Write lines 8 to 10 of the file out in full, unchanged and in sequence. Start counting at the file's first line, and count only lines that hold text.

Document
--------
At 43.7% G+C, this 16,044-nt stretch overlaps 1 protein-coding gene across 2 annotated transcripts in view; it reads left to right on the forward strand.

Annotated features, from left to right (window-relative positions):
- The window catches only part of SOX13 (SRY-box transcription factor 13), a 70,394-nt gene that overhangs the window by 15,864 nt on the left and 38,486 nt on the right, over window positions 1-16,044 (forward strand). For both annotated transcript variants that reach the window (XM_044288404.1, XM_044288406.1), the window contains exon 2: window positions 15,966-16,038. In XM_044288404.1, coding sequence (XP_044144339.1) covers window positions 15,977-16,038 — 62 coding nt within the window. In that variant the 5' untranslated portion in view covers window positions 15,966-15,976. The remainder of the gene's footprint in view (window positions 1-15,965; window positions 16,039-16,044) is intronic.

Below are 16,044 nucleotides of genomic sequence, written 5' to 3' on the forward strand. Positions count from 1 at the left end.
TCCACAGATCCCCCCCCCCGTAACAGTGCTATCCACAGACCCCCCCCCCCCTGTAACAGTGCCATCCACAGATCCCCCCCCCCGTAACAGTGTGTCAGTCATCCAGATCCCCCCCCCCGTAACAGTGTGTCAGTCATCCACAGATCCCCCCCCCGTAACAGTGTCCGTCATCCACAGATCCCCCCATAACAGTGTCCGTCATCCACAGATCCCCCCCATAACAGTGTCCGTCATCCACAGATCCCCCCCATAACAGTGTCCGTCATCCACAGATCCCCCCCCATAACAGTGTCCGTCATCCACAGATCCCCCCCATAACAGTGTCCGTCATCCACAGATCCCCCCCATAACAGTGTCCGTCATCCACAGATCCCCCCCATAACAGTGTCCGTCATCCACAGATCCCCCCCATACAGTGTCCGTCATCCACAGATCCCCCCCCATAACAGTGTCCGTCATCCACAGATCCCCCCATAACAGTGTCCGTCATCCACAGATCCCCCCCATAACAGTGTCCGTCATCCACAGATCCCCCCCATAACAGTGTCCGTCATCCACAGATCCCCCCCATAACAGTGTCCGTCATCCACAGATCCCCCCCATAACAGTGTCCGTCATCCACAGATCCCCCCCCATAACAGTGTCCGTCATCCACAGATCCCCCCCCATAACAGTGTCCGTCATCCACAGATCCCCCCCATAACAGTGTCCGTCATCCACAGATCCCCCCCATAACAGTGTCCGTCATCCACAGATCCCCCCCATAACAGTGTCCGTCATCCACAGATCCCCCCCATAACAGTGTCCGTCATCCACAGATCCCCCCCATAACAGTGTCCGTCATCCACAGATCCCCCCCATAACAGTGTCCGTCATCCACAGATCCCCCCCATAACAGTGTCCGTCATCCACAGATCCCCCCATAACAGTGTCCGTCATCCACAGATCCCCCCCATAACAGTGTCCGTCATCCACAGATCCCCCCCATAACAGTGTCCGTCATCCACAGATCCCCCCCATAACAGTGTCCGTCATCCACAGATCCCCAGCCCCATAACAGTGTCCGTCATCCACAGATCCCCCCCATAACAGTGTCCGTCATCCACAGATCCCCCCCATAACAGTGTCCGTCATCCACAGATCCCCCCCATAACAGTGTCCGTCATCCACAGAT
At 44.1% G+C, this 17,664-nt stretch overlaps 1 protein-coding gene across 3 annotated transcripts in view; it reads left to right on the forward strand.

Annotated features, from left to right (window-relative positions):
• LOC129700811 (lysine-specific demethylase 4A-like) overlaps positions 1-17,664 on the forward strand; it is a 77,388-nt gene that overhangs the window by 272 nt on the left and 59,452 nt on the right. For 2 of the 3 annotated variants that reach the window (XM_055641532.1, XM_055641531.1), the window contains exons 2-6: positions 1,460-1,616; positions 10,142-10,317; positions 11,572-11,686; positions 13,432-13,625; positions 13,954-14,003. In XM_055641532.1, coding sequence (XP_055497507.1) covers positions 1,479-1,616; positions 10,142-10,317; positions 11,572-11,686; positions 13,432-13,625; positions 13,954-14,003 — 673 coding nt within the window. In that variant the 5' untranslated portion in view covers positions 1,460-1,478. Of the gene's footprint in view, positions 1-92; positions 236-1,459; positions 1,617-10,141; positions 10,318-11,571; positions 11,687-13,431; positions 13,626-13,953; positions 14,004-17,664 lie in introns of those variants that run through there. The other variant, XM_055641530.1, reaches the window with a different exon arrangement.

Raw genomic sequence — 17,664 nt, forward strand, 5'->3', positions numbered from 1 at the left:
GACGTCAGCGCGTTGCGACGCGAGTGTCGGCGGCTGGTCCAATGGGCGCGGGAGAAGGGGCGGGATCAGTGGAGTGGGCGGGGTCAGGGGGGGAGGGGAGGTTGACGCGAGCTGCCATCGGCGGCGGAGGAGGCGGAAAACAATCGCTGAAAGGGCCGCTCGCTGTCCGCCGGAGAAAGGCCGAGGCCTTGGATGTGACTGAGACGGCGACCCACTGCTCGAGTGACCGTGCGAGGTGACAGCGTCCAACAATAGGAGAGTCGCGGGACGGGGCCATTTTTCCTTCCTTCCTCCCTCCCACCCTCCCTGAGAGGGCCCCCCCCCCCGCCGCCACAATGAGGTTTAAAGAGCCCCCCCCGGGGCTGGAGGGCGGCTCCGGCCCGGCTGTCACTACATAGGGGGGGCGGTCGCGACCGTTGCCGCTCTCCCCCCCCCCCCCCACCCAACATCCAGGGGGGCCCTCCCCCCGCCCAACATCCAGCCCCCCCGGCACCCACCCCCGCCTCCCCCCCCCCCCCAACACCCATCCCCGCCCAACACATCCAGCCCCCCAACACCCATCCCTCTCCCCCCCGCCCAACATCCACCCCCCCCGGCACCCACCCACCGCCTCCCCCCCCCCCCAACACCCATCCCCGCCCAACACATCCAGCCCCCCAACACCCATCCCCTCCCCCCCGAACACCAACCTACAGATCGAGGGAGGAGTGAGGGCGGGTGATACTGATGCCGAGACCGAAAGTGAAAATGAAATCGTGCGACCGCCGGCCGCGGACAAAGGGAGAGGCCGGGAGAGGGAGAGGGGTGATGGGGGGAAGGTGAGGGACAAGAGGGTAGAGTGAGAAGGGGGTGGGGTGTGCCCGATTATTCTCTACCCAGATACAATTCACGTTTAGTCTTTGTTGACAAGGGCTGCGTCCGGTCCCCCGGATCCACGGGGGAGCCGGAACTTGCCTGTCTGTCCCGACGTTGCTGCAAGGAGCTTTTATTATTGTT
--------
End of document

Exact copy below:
• LOC129700811 (lysine-specific demethylase 4A-like) overlaps positions 1-17,664 on the forward strand; it is a 77,388-nt gene that overhangs the window by 272 nt on the left and 59,452 nt on the right. For 2 of the 3 annotated variants that reach the window (XM_055641532.1, XM_055641531.1), the window contains exons 2-6: positions 1,460-1,616; positions 10,142-10,317; positions 11,572-11,686; positions 13,432-13,625; positions 13,954-14,003. In XM_055641532.1, coding sequence (XP_055497507.1) covers positions 1,479-1,616; positions 10,142-10,317; positions 11,572-11,686; positions 13,432-13,625; positions 13,954-14,003 — 673 coding nt within the window. In that variant the 5' untranslated portion in view covers positions 1,460-1,478. Of the gene's footprint in view, positions 1-92; positions 236-1,459; positions 1,617-10,141; positions 10,318-11,571; positions 11,687-13,431; positions 13,626-13,953; positions 14,004-17,664 lie in introns of those variants that run through there. The other variant, XM_055641530.1, reaches the window with a different exon arrangement.

Raw genomic sequence — 17,664 nt, forward strand, 5'->3', positions numbered from 1 at the left:
GACGTCAGCGCGTTGCGACGCGAGTGTCGGCGGCTGGTCCAATGGGCGCGGGAGAAGGGGCGGGATCAGTGGAGTGGGCGGGGTCAGGGGGGGAGGGGAGGTTGACGCGAGCTGCCATCGGCGGCGGAGGAGGCGGAAAACAATCGCTGAAAGGGCCGCTCGCTGTCCGCCGGAGAAAGGCCGAGGCCTTGGATGTGACTGAGACGGCGACCCACTGCTCGAGTGACCGTGCGAGGTGACAGCGTCCAACAATAGGAGAGTCGCGGGACGGGGCCATTTTTCCTTCCTTCCTCCCTCCCACCCTCCCTGAGAGGGCCCCCCCCCCCGCCGCCACAATGAGGTTTAAAGAGCCCCCCCCGGGGCTGGAGGGCGGCTCCGGCCCGGCTGTCACTACATAGGGGGGGCGGTCGCGACCGTTGCCGCTCTCCCCCCCCCCCCCCACCCAACATCCAGGGGGGCCCTCCCCCCGCCCAACATCCAGCCCCCCCGGCACCCACCCCCGCCTCCCCCCCCCCCCCAACACCCATCCCCGCCCAACACATCCAGCCCCCCAACACCCATCCCTCTCCCCCCCGCCCAACATCCACCCCCCCCGGCACCCACCCACCGCCTCCCCCCCCCCCCAACACCCATCCCCGCCCAACACATCCAGCCCCCCAACACCCATCCCCTCCCCCCCGAACACCAACCTACAGATCGAGGGAGGAGTGAGGGCGGGTGATACTGATGCCGAGACCGAAAGTGAAAATGAAATCGTGCGACCGCCGGCCGCGGACAAAGGGAGAGGCCGGGAGAGGGAGAGGGGTGATGGGGGGAAGGTGAGGGACAAGAGGGTAGAGTGAGAAGGGGGTGGGGTGTGCCCGATTATTCTCTACCCAGATACAATTCACGTTTAGTCTTTGTTGACAAGGGCTGCGTCCGGTCCCCCGGATCCACGGGGGAGCCGGAACTTGCCTGTCTGTCCCGACGTTGCTGCAAGGAGCTTTTATTATTGTT